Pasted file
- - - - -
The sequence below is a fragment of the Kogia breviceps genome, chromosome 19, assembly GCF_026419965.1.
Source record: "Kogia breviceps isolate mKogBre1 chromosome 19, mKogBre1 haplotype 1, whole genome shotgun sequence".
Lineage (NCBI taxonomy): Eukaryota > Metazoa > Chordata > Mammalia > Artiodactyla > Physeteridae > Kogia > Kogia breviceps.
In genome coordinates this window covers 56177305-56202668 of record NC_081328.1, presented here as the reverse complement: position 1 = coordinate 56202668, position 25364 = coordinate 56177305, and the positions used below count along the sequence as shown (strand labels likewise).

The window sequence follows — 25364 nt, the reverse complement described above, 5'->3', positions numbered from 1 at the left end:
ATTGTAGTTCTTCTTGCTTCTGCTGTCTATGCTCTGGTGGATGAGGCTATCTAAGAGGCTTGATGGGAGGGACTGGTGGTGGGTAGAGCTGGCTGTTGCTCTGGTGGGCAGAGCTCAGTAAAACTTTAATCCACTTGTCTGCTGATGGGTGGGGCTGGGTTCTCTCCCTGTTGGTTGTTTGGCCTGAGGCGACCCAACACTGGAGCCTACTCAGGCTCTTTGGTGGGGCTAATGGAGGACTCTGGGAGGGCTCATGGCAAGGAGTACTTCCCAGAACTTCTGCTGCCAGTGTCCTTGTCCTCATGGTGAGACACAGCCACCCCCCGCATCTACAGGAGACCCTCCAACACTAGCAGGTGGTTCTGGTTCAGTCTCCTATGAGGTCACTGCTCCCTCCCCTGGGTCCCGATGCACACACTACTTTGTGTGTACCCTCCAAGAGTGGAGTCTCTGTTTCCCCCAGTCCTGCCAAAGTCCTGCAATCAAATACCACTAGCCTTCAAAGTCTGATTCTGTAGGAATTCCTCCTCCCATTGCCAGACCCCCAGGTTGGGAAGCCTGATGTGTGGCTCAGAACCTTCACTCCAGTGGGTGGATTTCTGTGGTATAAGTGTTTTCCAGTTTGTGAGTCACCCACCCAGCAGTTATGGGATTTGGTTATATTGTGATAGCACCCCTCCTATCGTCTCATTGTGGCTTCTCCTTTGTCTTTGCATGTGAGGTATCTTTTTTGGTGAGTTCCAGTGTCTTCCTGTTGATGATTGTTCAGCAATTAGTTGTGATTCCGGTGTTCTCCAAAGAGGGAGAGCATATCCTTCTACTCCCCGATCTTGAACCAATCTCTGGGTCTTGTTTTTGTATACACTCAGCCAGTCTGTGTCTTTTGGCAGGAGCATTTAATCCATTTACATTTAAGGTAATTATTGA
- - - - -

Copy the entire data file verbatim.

The sequence below is a fragment of the Kogia breviceps genome, chromosome 19, assembly GCF_026419965.1.
Source record: "Kogia breviceps isolate mKogBre1 chromosome 19, mKogBre1 haplotype 1, whole genome shotgun sequence".
Lineage (NCBI taxonomy): Eukaryota > Metazoa > Chordata > Mammalia > Artiodactyla > Physeteridae > Kogia > Kogia breviceps.
In genome coordinates this window covers 56177305-56202668 of record NC_081328.1, presented here as the reverse complement: position 1 = coordinate 56202668, position 25364 = coordinate 56177305, and the positions used below count along the sequence as shown (strand labels likewise).

The window sequence follows — 25364 nt, the reverse complement described above, 5'->3', positions numbered from 1 at the left end:
ATTGTAGTTCTTCTTGCTTCTGCTGTCTATGCTCTGGTGGATGAGGCTATCTAAGAGGCTTGATGGGAGGGACTGGTGGTGGGTAGAGCTGGCTGTTGCTCTGGTGGGCAGAGCTCAGTAAAACTTTAATCCACTTGTCTGCTGATGGGTGGGGCTGGGTTCTCTCCCTGTTGGTTGTTTGGCCTGAGGCGACCCAACACTGGAGCCTACTCAGGCTCTTTGGTGGGGCTAATGGAGGACTCTGGGAGGGCTCATGGCAAGGAGTACTTCCCAGAACTTCTGCTGCCAGTGTCCTTGTCCTCATGGTGAGACACAGCCACCCCCCGCATCTACAGGAGACCCTCCAACACTAGCAGGTGGTTCTGGTTCAGTCTCCTATGAGGTCACTGCTCCCTCCCCTGGGTCCCGATGCACACACTACTTTGTGTGTACCCTCCAAGAGTGGAGTCTCTGTTTCCCCCAGTCCTGCCAAAGTCCTGCAATCAAATACCACTAGCCTTCAAAGTCTGATTCTGTAGGAATTCCTCCTCCCATTGCCAGACCCCCAGGTTGGGAAGCCTGATGTGTGGCTCAGAACCTTCACTCCAGTGGGTGGATTTCTGTGGTATAAGTGTTTTCCAGTTTGTGAGTCACCCACCCAGCAGTTATGGGATTTGGTTATATTGTGATAGCACCCCTCCTATCGTCTCATTGTGGCTTCTCCTTTGTCTTTGCATGTGAGGTATCTTTTTTGGTGAGTTCCAGTGTCTTCCTGTTGATGATTGTTCAGCAATTAGTTGTGATTCCGGTGTTCTCCAAAGAGGGAGAGCATATCCTTCTACTCCCCGATCTTGAACCAATCTCTGGGTCTTGTTTTTGTATACACTCAGCCAGTCTGTGTCTTTTGGCAGGAGCATTTAATCCATTTACATTTAAGGTAATTATTGA